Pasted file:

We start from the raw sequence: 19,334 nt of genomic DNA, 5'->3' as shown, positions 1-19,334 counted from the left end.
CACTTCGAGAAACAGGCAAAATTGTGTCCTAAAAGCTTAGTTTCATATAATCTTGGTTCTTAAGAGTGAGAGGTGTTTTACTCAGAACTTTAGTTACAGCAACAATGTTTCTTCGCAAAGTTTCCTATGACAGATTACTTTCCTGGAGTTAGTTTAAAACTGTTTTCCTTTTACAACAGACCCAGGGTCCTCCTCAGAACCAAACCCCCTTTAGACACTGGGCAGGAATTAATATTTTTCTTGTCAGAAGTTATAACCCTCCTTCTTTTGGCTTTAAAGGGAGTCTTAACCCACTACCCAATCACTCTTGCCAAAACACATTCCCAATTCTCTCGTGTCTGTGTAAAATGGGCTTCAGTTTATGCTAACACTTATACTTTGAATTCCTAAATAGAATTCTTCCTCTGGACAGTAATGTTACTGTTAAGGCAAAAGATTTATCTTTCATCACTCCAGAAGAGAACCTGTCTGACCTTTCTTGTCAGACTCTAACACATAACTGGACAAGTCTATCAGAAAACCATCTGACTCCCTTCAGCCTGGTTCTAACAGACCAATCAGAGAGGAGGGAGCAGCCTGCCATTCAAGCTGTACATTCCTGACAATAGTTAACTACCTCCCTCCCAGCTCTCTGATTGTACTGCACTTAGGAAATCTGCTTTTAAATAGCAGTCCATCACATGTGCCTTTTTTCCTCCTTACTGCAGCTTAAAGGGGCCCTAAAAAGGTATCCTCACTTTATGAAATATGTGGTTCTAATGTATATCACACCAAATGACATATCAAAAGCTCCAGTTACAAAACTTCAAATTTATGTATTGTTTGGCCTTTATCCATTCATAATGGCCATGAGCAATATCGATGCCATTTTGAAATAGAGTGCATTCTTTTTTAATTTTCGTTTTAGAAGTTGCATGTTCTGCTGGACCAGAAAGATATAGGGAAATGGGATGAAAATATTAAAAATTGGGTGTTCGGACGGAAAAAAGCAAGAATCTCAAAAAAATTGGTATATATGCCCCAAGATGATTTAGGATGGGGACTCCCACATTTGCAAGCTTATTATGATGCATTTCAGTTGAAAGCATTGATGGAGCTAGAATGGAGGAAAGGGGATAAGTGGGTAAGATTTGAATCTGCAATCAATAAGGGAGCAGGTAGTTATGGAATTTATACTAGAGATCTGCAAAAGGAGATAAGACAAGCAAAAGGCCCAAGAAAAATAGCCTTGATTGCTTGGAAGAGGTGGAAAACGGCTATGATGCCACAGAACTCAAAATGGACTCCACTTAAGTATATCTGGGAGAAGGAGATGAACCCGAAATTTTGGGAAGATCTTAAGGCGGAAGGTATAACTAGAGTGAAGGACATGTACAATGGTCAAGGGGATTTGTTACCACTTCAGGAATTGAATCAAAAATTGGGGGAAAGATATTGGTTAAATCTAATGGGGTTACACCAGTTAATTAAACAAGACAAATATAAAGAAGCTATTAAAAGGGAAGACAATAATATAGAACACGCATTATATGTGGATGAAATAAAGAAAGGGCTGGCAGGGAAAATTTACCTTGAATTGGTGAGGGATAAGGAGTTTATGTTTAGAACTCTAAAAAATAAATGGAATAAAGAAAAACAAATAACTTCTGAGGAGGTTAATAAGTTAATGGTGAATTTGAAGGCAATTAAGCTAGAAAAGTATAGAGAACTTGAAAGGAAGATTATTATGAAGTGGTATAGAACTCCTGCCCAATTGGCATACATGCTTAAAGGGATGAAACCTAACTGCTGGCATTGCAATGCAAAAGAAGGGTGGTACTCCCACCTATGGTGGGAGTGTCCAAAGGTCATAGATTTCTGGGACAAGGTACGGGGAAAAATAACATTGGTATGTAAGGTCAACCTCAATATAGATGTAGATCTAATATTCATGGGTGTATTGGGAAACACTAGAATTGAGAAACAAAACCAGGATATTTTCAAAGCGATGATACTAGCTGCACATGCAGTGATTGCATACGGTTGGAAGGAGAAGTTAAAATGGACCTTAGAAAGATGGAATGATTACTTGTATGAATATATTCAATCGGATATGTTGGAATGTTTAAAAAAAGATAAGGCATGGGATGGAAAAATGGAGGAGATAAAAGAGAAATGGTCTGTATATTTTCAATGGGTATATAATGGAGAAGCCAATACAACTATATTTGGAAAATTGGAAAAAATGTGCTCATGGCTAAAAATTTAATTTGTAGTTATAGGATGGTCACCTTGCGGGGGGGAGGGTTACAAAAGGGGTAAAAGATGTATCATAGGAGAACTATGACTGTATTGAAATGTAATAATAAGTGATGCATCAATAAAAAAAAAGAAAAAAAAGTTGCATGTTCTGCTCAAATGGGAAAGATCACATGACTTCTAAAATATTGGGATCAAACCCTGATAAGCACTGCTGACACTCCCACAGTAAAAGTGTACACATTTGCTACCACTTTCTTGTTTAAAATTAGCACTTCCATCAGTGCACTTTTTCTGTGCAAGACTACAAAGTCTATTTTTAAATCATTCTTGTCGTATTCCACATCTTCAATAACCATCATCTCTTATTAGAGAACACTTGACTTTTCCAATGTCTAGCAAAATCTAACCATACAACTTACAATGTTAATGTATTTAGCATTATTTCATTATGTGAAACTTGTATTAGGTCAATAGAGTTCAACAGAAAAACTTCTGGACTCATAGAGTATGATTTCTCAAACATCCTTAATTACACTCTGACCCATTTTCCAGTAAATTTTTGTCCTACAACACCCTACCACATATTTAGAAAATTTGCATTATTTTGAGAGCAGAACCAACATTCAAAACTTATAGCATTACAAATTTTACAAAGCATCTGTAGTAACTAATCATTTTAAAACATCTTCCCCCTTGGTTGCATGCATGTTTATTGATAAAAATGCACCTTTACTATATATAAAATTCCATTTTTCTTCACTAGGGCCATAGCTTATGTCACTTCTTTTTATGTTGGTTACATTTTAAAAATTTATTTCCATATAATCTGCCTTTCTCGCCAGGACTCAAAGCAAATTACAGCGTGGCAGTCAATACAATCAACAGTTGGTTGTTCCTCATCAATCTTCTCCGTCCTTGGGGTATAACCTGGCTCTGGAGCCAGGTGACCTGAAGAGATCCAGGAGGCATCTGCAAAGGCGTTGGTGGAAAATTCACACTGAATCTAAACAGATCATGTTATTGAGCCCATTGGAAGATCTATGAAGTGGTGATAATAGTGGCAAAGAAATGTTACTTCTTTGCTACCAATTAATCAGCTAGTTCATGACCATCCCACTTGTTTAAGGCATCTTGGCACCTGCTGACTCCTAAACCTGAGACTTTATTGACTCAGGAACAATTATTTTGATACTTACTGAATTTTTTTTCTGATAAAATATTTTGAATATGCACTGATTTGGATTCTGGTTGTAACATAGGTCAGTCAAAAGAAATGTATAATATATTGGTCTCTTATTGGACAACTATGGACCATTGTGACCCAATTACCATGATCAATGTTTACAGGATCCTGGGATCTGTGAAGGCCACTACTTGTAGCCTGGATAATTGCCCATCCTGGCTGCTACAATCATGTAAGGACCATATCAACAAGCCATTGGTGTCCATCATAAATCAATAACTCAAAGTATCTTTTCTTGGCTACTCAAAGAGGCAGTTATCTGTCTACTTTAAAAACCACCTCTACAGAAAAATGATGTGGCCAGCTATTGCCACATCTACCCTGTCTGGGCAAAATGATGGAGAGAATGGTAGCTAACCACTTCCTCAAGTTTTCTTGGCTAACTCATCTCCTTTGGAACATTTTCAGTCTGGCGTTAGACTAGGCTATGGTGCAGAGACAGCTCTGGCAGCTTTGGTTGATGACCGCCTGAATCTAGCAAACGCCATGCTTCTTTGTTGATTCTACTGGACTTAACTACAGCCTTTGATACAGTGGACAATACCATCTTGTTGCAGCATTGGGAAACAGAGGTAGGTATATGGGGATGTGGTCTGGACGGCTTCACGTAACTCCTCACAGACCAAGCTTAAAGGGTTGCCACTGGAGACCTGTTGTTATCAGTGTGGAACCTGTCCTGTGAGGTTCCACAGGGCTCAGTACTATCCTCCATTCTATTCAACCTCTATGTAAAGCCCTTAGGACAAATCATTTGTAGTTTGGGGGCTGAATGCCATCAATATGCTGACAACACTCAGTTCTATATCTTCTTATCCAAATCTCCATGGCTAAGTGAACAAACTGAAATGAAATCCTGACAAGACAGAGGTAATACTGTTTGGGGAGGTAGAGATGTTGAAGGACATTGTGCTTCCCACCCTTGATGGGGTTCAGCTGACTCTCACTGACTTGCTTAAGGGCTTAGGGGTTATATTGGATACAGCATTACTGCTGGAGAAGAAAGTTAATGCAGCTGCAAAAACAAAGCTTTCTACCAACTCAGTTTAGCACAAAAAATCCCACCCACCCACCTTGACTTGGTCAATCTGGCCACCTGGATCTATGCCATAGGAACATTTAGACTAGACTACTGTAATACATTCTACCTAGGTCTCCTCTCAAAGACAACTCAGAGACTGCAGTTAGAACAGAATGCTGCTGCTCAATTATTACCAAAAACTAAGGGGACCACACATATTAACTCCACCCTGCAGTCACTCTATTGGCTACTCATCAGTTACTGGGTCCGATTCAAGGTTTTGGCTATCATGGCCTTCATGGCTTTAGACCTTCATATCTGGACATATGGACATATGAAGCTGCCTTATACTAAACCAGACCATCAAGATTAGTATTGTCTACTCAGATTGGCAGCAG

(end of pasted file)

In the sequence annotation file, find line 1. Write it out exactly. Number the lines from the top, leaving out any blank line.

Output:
We start from the raw sequence: 19,334 nt of genomic DNA, 5'->3' as shown, positions 1-19,334 counted from the left end.